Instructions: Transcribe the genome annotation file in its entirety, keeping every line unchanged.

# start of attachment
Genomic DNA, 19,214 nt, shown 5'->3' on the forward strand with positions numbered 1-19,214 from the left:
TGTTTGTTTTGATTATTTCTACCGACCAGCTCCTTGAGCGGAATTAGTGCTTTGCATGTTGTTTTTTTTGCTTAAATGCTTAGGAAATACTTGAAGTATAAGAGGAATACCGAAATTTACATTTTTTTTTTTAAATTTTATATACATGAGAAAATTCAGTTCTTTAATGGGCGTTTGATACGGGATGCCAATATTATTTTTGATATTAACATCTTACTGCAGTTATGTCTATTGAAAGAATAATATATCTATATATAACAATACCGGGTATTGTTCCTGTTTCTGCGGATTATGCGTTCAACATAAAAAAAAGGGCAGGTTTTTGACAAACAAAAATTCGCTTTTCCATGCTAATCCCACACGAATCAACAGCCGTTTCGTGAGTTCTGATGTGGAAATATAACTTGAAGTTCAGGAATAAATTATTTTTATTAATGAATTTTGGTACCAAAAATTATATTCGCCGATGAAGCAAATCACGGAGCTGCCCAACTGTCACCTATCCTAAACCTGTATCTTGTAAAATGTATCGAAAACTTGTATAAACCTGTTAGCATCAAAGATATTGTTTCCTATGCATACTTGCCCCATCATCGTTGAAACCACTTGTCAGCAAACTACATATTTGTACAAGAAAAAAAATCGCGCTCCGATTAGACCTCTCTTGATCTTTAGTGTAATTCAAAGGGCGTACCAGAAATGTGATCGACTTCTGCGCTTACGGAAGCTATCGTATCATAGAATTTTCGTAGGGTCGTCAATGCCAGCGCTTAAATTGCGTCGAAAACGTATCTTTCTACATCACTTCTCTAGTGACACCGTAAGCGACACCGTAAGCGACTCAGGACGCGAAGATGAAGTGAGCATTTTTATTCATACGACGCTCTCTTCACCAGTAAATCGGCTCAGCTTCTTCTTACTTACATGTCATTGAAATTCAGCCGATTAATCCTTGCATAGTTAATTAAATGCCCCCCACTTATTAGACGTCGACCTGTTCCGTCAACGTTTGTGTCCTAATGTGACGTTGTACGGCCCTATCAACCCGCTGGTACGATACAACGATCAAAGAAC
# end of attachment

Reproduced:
Genomic DNA, 19,214 nt, shown 5'->3' on the forward strand with positions numbered 1-19,214 from the left:
TGTTTGTTTTGATTATTTCTACCGACCAGCTCCTTGAGCGGAATTAGTGCTTTGCATGTTGTTTTTTTTGCTTAAATGCTTAGGAAATACTTGAAGTATAAGAGGAATACCGAAATTTACATTTTTTTTTTTAAATTTTATATACATGAGAAAATTCAGTTCTTTAATGGGCGTTTGATACGGGATGCCAATATTATTTTTGATATTAACATCTTACTGCAGTTATGTCTATTGAAAGAATAATATATCTATATATAACAATACCGGGTATTGTTCCTGTTTCTGCGGATTATGCGTTCAACATAAAAAAAAGGGCAGGTTTTTGACAAACAAAAATTCGCTTTTCCATGCTAATCCCACACGAATCAACAGCCGTTTCGTGAGTTCTGATGTGGAAATATAACTTGAAGTTCAGGAATAAATTATTTTTATTAATGAATTTTGGTACCAAAAATTATATTCGCCGATGAAGCAAATCACGGAGCTGCCCAACTGTCACCTATCCTAAACCTGTATCTTGTAAAATGTATCGAAAACTTGTATAAACCTGTTAGCATCAAAGATATTGTTTCCTATGCATACTTGCCCCATCATCGTTGAAACCACTTGTCAGCAAACTACATATTTGTACAAGAAAAAAAATCGCGCTCCGATTAGACCTCTCTTGATCTTTAGTGTAATTCAAAGGGCGTACCAGAAATGTGATCGACTTCTGCGCTTACGGAAGCTATCGTATCATAGAATTTTCGTAGGGTCGTCAATGCCAGCGCTTAAATTGCGTCGAAAACGTATCTTTCTACATCACTTCTCTAGTGACACCGTAAGCGACACCGTAAGCGACTCAGGACGCGAAGATGAAGTGAGCATTTTTATTCATACGACGCTCTCTTCACCAGTAAATCGGCTCAGCTTCTTCTTACTTACATGTCATTGAAATTCAGCCGATTAATCCTTGCATAGTTAATTAAATGCCCCCCACTTATTAGACGTCGACCTGTTCCGTCAACGTTTGTGTCCTAATGTGACGTTGTACGGCCCTATCAACCCGCTGGTACGATACAACGATCAAAGAAC